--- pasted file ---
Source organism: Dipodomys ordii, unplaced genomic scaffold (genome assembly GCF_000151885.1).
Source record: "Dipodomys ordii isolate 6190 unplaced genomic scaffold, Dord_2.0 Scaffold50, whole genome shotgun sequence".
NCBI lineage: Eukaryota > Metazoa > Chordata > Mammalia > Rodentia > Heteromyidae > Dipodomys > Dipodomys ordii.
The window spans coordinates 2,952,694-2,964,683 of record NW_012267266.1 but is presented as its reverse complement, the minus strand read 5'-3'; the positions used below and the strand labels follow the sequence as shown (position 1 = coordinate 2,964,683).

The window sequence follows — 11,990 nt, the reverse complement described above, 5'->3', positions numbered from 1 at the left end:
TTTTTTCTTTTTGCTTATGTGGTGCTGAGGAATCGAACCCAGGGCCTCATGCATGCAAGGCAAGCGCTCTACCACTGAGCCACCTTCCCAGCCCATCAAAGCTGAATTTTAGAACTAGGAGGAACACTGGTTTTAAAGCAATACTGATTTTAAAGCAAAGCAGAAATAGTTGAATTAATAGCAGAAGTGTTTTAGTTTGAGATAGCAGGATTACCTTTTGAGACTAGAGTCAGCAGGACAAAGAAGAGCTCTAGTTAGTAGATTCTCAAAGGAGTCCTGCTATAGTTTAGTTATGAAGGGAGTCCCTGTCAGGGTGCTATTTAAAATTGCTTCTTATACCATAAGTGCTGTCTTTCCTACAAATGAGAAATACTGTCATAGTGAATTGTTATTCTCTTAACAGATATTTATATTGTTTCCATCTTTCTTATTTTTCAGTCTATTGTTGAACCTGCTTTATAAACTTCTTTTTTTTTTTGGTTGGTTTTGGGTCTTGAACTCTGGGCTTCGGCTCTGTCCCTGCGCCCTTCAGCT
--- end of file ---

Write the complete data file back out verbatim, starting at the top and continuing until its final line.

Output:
Source organism: Dipodomys ordii, unplaced genomic scaffold (genome assembly GCF_000151885.1).
Source record: "Dipodomys ordii isolate 6190 unplaced genomic scaffold, Dord_2.0 Scaffold50, whole genome shotgun sequence".
NCBI lineage: Eukaryota > Metazoa > Chordata > Mammalia > Rodentia > Heteromyidae > Dipodomys > Dipodomys ordii.
The window spans coordinates 2,952,694-2,964,683 of record NW_012267266.1 but is presented as its reverse complement, the minus strand read 5'-3'; the positions used below and the strand labels follow the sequence as shown (position 1 = coordinate 2,964,683).

The window sequence follows — 11,990 nt, the reverse complement described above, 5'->3', positions numbered from 1 at the left end:
TTTTTTCTTTTTGCTTATGTGGTGCTGAGGAATCGAACCCAGGGCCTCATGCATGCAAGGCAAGCGCTCTACCACTGAGCCACCTTCCCAGCCCATCAAAGCTGAATTTTAGAACTAGGAGGAACACTGGTTTTAAAGCAATACTGATTTTAAAGCAAAGCAGAAATAGTTGAATTAATAGCAGAAGTGTTTTAGTTTGAGATAGCAGGATTACCTTTTGAGACTAGAGTCAGCAGGACAAAGAAGAGCTCTAGTTAGTAGATTCTCAAAGGAGTCCTGCTATAGTTTAGTTATGAAGGGAGTCCCTGTCAGGGTGCTATTTAAAATTGCTTCTTATACCATAAGTGCTGTCTTTCCTACAAATGAGAAATACTGTCATAGTGAATTGTTATTCTCTTAACAGATATTTATATTGTTTCCATCTTTCTTATTTTTCAGTCTATTGTTGAACCTGCTTTATAAACTTCTTTTTTTTTTTGGTTGGTTTTGGGTCTTGAACTCTGGGCTTCGGCTCTGTCCCTGCGCCCTTCAGCT